Multifunction Decoder Motor Control
Summary: Digital Command Control brings a new level of realism to model railroading with its integration of motor control technologies.
See the Video.
Okay, so we've explained how the multifunction decoder creates a DC for its needs, but if we applied this directly to the motor, it would go in one direction really fast. To account for this, the output of the diode matrix does not connect directly to the motor.
Between the onboard DC power source (the matrix) and the motor is a series of transistors. Transistors function as a valve, where a small current can control a large one. With a special arrangement of power transistors (meant to control large amounts of power) called an H-Bridge, the decoder can make the train go in either direction.
As shown, the H-Bridge circuit has four Field Effect Transistors (FETs) arranged in two pairs, with the motor connected in the middle. They can be switched rapidly on and off, making control of a motor or other device possible. The micorcontroller's software will generate signals which switch the pairs on and off, which determines the speed and direction of the vehicle. The method of driving the H-Bridge is known as Pulse Width Modulation.
By controlling the pair switched, as well as the on/off period, speed and direction can be controlled. Another benefit of PWM is the ability to read the Back EMF generated within the motor for better control of speed and torque. The mass of the rotor creates enough inertia that the motor keeps spinning. By careful manipulation of the PWM signal, very slow speeds are also possible. By switching at a high frequency, any noise from the motor can be moved into the region above human hearing. See High-Frequency Decoders for more details.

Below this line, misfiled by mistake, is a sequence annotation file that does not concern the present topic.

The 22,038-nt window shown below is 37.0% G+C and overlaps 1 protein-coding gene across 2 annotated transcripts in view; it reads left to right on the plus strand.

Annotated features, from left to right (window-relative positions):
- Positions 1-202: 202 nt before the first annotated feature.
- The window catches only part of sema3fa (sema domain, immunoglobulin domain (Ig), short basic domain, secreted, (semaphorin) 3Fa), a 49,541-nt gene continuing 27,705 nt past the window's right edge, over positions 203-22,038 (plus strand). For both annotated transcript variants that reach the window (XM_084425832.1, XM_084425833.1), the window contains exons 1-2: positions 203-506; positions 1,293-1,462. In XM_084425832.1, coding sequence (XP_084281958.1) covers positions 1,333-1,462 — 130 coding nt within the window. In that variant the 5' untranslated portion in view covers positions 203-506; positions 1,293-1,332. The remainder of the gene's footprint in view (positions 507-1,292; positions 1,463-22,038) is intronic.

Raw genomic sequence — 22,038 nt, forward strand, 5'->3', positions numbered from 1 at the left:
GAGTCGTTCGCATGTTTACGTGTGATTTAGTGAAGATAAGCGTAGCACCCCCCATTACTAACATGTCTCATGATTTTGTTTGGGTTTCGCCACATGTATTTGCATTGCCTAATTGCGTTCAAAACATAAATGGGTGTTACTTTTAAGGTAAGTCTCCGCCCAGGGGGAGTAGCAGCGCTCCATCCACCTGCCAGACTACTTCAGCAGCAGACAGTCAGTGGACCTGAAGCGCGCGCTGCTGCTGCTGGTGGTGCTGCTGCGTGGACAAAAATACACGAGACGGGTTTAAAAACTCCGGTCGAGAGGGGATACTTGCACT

With full power to the motor, and ultimately to the wheels, this helps the locomotive run so much better on DCC than with DC. Unlike Analog controllers, the multifunction decoder has complete control of the motor, as well as the capability to monitor and modify the drive signals as needed for exception levels of control.
The H-Bridge shown driving the motor is the same implementation used in a booster, just replace the motor with the Rail A and B connections. In this application, the operation is slightly different as both pairs will be employed.
When driven by a digital signal from the command station, for the first half of the period one pair is on, then during the second half, the other. A logic inverter is used to control one pair, so while one is on, the other is off. Current flows from one FET to Rail A through the load, returning via Rail B to the power supply through the second FET. When the DCC signal changes state, the other pair are switched on, allowing current to flow from Rail B through the load and back the power supply via Rail A. This creates the familiar waveform seen on an oscilloscope, even though there are no negative voltages present. The direction of current flow through the load creates that illusion.
Driving DC Motors with Microcontrollers
- 00:00 - Introduction
- 01:17 - DC Motor Driver Basics
- 08:05 - L298N Dual H-Bridge
- 16:13 - TB6612FNG Dual H-Bridge
- 25:24 - DRV8871 Single H-Bridge
- 31:08 - MX1508 Dual H-Bridge
- 38:54 - DBH-12 Dual H-Bridge
- 46:27 - IBT-2 Single H-Bridge
- 51:17 - MD25HV Single H-Bridge & Controller
- 1:02:27 - Conclusion
- No FAQs link to this page.
Other places that reference here
- The output is floating, meaning there is no fixed reference point, which creates the familiar waveform seen on a 'scope.